I’m in a weird spot with The Hateful Eight, as it’s a beautiful, ugly, crass, vulgar, thrilling, suspenseful, and nigh uncomfortable film to sit through. The film’s greatest achievement is holding an uneasy tension until the “Written and Directed by Quentin Tarantino” credit shows up at the end, and that’s not a simple task, given the film’s 187-minute running time. Once again, Quentin Tarantino goes hardcore with his own revisionist take on history, the third in a string of what I like to call “bloody justice” films after Inglourious Basterds [which concerned eight (coincidence?) Jewish-American soldiers on a mission to kill as many Nazis as possible, including Adolf Hitler] and Django Unchained (which could be viewed as the ultimate middle finger to racism and slavery). These two films along with The Hateful Eight are quite a shift in tone from Tarantino’s previous five solo-directed films; witty dialogue which gave cool panache to the banal or trivial has given way to shocking speech and strong violence underlining some of our more repulsive moments in history.
The Hateful Eight finds us immediately post-Civil War, where figures like the African-American Union officer Major Marquis Warren (Samuel L. Jackson) and Confederate General Sanford Smithers (Bruce Dern) are still wearing their Blue and Gray coats, respectively. While this setting may attempt to excuse the racist tone and language used by most of the cast, Tarantino tends to overdo it in hopes to sear how horrible we were to each other 150 years ago into our brains, just in case we forgot our high school history classes. The heavy use of the term “nigger” and how it’s hurled at Warren may have been acceptable a long time ago, but hearing it this much in 2015 is bordering on overkill, even if its intent is to jolt us out of indifference.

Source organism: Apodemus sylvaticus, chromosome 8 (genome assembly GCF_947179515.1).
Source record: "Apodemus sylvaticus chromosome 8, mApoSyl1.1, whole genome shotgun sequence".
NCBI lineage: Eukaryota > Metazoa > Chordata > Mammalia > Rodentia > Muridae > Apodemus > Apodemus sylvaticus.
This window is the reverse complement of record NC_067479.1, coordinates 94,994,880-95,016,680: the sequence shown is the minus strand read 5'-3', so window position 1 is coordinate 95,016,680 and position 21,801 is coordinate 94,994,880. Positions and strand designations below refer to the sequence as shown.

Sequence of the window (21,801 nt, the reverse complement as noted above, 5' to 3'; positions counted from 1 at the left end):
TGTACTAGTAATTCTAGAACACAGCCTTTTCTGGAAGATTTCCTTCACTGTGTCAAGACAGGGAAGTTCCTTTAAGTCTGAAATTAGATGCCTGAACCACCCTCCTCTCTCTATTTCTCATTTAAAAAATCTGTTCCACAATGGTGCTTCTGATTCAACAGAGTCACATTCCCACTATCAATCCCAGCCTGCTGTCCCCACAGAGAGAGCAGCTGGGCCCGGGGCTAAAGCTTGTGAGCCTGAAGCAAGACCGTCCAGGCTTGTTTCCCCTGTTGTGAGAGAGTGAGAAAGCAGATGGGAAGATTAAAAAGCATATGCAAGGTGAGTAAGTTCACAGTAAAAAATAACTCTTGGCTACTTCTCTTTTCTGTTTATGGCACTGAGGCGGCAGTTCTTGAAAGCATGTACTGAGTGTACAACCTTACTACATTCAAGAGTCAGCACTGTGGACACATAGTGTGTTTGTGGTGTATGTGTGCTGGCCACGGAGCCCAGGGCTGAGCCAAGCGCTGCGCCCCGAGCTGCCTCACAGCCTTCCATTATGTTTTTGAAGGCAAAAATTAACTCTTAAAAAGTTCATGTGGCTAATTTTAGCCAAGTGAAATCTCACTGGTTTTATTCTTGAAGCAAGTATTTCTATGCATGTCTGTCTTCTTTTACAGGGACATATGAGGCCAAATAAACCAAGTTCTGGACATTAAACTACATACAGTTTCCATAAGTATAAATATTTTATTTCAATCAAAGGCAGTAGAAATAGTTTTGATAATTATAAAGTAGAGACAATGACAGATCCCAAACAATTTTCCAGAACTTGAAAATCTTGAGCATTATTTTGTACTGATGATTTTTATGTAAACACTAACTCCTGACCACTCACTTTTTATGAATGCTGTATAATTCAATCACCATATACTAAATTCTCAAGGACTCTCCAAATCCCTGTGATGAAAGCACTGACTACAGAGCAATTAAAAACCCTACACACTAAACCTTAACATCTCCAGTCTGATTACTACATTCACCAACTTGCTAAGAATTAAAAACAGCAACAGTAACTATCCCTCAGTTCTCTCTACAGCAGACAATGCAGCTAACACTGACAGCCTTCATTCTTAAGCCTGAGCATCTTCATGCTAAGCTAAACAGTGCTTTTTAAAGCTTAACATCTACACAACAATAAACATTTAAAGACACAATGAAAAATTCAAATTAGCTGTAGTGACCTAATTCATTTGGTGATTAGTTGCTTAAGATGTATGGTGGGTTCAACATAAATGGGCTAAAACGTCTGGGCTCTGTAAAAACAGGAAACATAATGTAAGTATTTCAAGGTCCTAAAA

Putting Warren and Smithers in a room together is just one of the elements made to slowly simmer in the stockpot, which isn’t set to boil, but instead to start a kitchen fire intent on burning the whole house down. With the exception of the film’s first couple of chapters, the bulk of The Hateful Eight is a bottle episode, with the titular Eight – Sanders, bounty hunters Warren and John Ruth (Kurt Russell), Ruth’s bounty Daisy Domergue (Jennifer Jason Leigh), Chris Mannix (Walton Goggins), and three strangers (Demián Bichir, Tim Roth, and Michael Madsen) – being stuck inside a farmhouse-type store with a blizzard bearing down upon them.
Already, we’re put on edge due to Ruth having to hole up in a house with six people he doesn’t know (including the two strangers he picked up), any of whom might be out to scoop the bounty on Daisy from under him. The rest of the film builds upon that tension, spiderwebbing between the various people as wartime allegiances and various crimes against humanity are disclosed and discovered. Like I said at the beginning of this review, this is The Hateful Eight’s greatest achievement; it’s a thrilling combination of The Thing (coincidentally, also starring Kurt Russell) and some great Hitchcockian suspense, all leading to some gruesome payoffs. It’s basically a three-hour Mexican Standoff, with personal histories replacing guns as their weapons for much of the film.